Wait for the Early Owl

In my beginning is my end. Now the light falls
Across the open field, leaving the deep lane
Shuttered with branches, dark in the afternoon…

The dahlias sleep in the empty silence.
Wait for the early owl.

Dawn points, and another day
Prepares for heat and silence. Out at sea the dawn wind
Wrinkles and slides. I am here
Or there, or elsewhere. In my beginning.

Home is where one starts from. As we grow older
the world becomes stranger, the pattern more complicated
Of dead and living. Not the intense moment
Isolated, with no before and after,
But a lifetime burning in every moment
And not the lifetime of one man only
But of old stones that cannot be deciphered.
There is a time for the evening under starlight,
A time for the evening under lamplight

Love is most nearly itself
When here and now cease to matter.

~T. S. Eliot, verses from “East Coker” in Four Quartets

As I grow older I’m reminded daily of my limited point of view; I can scarcely peer past the end of my nose to understand the increasing complexity of the world around me – to look beyond, behind and through the here and now.

I’m not alone. For uncounted generations, people have sought answers when confronted with the indecipherable mysteries of existence here. We create monuments to the living and the dead to feel closer to them. We make up our own stories to explain the inexplicable.

The Word as given to us is all the story needed as all shall be revealed – still, we wait and wait, watching for Light to illuminate our darkness and Love laid down as never before.

Kilfeaghan dolmen
Goward Dolmen at the foot of the Mourne Mountains

Prepare for Sorrow: The Unstilled World

cherrymorning3

cherrymorning

If the lost word is lost, if the spent word is spent
If the unheard, unspoken
Word is unspoken, unheard;
Still is the unspoken word, the Word unheard,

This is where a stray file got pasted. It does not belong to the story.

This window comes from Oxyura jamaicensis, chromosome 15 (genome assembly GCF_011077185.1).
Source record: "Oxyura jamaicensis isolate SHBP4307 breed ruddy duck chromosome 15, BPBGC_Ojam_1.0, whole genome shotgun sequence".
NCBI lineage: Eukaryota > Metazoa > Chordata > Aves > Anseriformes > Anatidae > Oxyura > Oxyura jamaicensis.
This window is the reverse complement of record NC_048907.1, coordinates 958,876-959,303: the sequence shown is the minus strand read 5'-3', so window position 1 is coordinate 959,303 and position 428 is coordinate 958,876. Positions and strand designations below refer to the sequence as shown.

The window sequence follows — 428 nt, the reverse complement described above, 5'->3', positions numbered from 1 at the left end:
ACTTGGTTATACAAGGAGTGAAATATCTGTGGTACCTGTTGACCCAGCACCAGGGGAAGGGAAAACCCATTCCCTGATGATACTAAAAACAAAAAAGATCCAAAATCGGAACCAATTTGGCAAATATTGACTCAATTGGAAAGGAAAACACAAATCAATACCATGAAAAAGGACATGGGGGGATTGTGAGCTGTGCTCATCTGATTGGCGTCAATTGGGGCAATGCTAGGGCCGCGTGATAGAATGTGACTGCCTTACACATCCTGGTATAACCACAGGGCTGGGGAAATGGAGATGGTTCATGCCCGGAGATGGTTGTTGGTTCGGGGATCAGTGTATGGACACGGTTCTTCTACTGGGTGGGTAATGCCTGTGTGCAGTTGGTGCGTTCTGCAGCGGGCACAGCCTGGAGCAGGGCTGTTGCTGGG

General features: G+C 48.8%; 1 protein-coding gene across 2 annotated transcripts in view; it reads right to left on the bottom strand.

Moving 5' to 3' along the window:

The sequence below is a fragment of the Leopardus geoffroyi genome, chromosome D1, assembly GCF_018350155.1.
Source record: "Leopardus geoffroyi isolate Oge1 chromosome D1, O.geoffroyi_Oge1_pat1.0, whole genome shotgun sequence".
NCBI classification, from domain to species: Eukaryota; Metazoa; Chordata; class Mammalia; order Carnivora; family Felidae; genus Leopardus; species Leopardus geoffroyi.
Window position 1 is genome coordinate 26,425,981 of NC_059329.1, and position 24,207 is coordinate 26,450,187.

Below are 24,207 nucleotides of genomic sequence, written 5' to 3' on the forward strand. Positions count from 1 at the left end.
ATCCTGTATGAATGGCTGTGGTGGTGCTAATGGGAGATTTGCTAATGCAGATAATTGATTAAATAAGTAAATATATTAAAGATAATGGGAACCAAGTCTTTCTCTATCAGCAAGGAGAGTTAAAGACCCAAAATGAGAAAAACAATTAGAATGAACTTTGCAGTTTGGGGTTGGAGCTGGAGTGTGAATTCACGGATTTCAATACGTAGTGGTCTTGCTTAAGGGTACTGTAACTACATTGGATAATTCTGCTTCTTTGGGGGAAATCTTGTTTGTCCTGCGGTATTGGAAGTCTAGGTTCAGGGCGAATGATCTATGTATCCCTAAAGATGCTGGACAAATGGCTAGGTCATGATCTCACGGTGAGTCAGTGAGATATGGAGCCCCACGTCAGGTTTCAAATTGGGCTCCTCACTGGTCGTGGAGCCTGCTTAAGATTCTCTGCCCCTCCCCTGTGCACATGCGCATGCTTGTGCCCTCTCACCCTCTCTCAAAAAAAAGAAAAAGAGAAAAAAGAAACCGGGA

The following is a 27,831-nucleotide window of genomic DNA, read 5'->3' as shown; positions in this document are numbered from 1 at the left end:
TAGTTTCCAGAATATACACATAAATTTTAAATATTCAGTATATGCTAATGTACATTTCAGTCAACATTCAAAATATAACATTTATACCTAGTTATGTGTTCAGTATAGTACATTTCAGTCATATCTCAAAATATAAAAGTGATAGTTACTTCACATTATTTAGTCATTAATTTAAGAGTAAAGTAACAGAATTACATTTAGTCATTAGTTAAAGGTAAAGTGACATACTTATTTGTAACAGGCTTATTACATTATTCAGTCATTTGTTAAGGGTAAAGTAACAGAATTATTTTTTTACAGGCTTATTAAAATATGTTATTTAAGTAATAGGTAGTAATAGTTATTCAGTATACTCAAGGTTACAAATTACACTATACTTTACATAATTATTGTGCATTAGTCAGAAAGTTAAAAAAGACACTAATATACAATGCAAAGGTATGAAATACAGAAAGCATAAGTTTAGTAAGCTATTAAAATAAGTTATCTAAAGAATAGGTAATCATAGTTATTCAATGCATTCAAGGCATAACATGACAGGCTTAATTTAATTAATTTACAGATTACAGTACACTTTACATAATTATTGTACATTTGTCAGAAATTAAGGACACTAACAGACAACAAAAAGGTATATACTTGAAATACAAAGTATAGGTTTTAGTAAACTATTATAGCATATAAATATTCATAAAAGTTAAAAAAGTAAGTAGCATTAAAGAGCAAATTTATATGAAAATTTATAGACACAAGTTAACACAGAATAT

The Word without a word, the Word within
The world and for the world;
And the light shone in darkness and
Against the Word the unstilled world still whirled
About the centre of the silent Word.

O my people, what have I done unto thee.
~T.S. Eliot from “Ash Wednesday”

 

In my beginning is my end. Now the light falls
I said to my soul, be still, and wait without hope.
~T.S. Eliot from “East Coker”

 

On Maundy Thursday, I arrive back to the beginning,  six weeks later returning to Eliot:
“the unstilled world whirled/About the centre of the silent Word.”

This day:

a day of disquiet and silence,
of Christ taking towel and water to disciples’ dirty feet,
of bread broken and fruit crushed and consumed,
of anguished prayer and the kiss of betrayal,
of stilling the sword,
of watching those He loved run off in fear
and deny they ever knew Him.

In my beginning is my end.
And now the light falls and the darkness begins.
We wait, sorrow-filled, our unstilled souls stilled
by our betrayal, our denial, our hopelessness without Him.

 

cherrymorning2

Lenten Grace — Be Still and Wait

photo by Nate Gibson
photo by Nate Gibson

I said to my mind, be still, and wait without hope

For hope would be hope for the wrong thing; wait without love
For love would be love of the wrong thing; yet there is faith
But the faith and the hope and the love are all in the waiting.
Wait without thought, for you are not ready for thought:
So the darkness shall be light, and the stillness the dancing.
~T. S. Eliot, from “East Coker”  The Four Quartets

This in-between day
after all had gone so wrong
before all will go so right,
puts us between the rock
and the hard place:
all hope, love and faith is squeezed from us.

Today we are flattened,
dried like chaff,
ground to pulp,
our destiny with death sealed.

We lie still
like sprinkled spices
trying to delay
inevitable decay,
wrapped up tight
stone cold
and futile.
The rock is rolled into place
so we lie underneath,
crushed and broken.
We are inside,
our bodies like His.
We are outside,
cut off and left behind.
We cannot know about tomorrow,
we do not fathom what is soon to come:
the stone lifted and rolled away,
the separation bridged,
the darkness giving way to light,
the crushed and broken rising to dance,
and the waiting stillness stirring, inexplicably,
to celebrate new life.

photo by Nate Gibson
photo by Nate Gibson